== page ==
BACKGROUND: Iron continues to be a common cause of poisoning in young children, in part due to its widespread use and easy accessibility. OBJECTIVE: To determine differences in the epidemiology and outcome of unintentional iron ingestion by young children in populations practicing selective (eg, US) versus universal (eg, Israel) iron supplementation to infants. METHODS: All cases of unintentional iron ingestion in children younger than 7 years in a one year period were identified through the poison control center databases of 2 sites (Illinois and Israel). Parameters compared include patient sex and age; type, form, and dose of iron preparation; circumstances and clinical manifestations; management; and outcome. RESULTS: A total of 602 children were identified: 459 in Illinois and 143 in Israel. The majority of Illinois children ingested multivitamin preparations (94%), whereas Israeli children ingested single-ingredient iron preparations (78%) (p < 0.001). Iron doses ingested were higher in Israel (median 14.5 vs 6.6 mg/kg; p < 0.001) but remained within the nontoxic range for most children. No deaths or severe poisonings were reported, and 93% of children in both groups were asymptomatic. The majority of ingestions in both locations were due to unintentional self-ingestion. However, parental miscalculation occurred more frequently in Israel (16%) than in Illinois (1%). CONCLUSIONS: Universal iron supplementation to infants was not associated with a negative impact on the outcome of pediatric unintentional ingestions. Low-dose exposures were safely managed by on-site observation.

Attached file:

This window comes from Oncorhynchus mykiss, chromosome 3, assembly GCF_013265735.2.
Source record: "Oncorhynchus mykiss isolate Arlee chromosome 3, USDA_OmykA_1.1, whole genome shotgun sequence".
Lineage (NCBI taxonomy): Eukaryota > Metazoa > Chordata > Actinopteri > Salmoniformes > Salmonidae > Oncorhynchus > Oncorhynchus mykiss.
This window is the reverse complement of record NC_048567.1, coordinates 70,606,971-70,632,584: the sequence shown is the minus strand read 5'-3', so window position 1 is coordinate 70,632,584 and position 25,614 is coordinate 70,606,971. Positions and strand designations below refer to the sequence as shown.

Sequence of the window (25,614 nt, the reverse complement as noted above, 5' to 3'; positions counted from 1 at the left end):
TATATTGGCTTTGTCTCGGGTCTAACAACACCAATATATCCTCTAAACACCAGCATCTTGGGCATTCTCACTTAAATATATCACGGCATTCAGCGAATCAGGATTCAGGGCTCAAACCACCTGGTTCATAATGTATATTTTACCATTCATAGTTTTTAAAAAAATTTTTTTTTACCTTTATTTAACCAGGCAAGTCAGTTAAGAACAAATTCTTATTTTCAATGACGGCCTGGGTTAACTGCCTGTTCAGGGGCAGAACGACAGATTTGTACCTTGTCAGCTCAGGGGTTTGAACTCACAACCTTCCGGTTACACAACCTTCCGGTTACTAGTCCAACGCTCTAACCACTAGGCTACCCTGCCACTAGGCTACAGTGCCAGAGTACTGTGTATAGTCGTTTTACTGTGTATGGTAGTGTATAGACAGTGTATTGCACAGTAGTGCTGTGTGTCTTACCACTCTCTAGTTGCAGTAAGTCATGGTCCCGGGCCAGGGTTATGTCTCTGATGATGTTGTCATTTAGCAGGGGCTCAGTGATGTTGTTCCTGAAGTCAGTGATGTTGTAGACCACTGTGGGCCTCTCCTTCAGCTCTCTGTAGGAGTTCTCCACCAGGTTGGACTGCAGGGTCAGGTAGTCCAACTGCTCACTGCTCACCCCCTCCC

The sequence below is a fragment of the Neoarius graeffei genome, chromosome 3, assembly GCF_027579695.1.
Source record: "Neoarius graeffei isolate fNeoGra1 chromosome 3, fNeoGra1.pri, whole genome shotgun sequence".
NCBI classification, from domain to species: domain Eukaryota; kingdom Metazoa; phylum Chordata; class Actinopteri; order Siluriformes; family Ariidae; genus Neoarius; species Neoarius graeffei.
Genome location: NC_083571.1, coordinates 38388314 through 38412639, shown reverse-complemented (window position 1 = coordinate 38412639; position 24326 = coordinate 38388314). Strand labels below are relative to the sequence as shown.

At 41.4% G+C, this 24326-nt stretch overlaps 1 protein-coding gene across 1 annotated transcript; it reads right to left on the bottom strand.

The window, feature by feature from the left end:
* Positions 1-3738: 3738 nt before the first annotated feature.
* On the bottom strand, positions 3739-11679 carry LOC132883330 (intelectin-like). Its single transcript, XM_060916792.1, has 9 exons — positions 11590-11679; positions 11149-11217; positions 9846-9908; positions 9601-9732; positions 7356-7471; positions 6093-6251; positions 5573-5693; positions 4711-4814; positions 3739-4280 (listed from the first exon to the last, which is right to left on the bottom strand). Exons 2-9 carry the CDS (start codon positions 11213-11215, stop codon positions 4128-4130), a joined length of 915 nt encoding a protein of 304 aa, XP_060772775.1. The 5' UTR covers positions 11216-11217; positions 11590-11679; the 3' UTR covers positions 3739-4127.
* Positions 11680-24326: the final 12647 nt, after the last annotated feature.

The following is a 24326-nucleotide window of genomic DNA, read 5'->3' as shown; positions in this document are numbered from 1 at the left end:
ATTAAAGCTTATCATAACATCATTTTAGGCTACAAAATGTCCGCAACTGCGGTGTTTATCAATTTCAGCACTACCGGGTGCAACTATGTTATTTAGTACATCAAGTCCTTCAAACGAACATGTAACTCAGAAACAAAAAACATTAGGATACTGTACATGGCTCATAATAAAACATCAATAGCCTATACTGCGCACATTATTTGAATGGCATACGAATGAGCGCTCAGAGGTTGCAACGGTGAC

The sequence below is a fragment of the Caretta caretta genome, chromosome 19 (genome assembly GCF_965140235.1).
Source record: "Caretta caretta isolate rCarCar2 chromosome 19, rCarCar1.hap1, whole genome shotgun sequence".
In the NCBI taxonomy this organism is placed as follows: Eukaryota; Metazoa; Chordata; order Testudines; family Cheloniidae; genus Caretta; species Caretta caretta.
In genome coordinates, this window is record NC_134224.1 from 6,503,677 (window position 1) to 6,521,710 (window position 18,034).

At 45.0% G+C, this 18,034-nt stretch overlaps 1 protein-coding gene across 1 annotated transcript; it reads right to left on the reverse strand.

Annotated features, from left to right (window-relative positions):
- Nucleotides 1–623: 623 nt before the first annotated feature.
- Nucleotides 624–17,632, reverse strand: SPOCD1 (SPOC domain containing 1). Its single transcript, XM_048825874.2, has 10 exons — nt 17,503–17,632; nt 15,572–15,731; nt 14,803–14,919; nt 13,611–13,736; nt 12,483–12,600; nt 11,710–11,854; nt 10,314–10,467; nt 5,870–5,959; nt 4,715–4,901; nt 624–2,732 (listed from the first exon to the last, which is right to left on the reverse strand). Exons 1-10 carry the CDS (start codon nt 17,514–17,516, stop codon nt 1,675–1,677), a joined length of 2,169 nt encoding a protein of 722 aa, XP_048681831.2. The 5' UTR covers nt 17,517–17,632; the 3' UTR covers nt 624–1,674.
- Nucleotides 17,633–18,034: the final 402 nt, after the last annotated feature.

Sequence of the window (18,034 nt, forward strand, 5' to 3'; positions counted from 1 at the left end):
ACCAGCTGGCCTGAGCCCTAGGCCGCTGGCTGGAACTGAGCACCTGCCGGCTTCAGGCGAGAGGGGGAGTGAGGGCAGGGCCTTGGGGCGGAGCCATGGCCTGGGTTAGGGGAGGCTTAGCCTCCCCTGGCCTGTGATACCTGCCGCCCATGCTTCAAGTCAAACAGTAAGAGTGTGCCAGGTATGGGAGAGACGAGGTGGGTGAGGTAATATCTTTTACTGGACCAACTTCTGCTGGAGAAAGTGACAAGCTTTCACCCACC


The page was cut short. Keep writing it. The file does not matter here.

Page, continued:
- Iron supplementation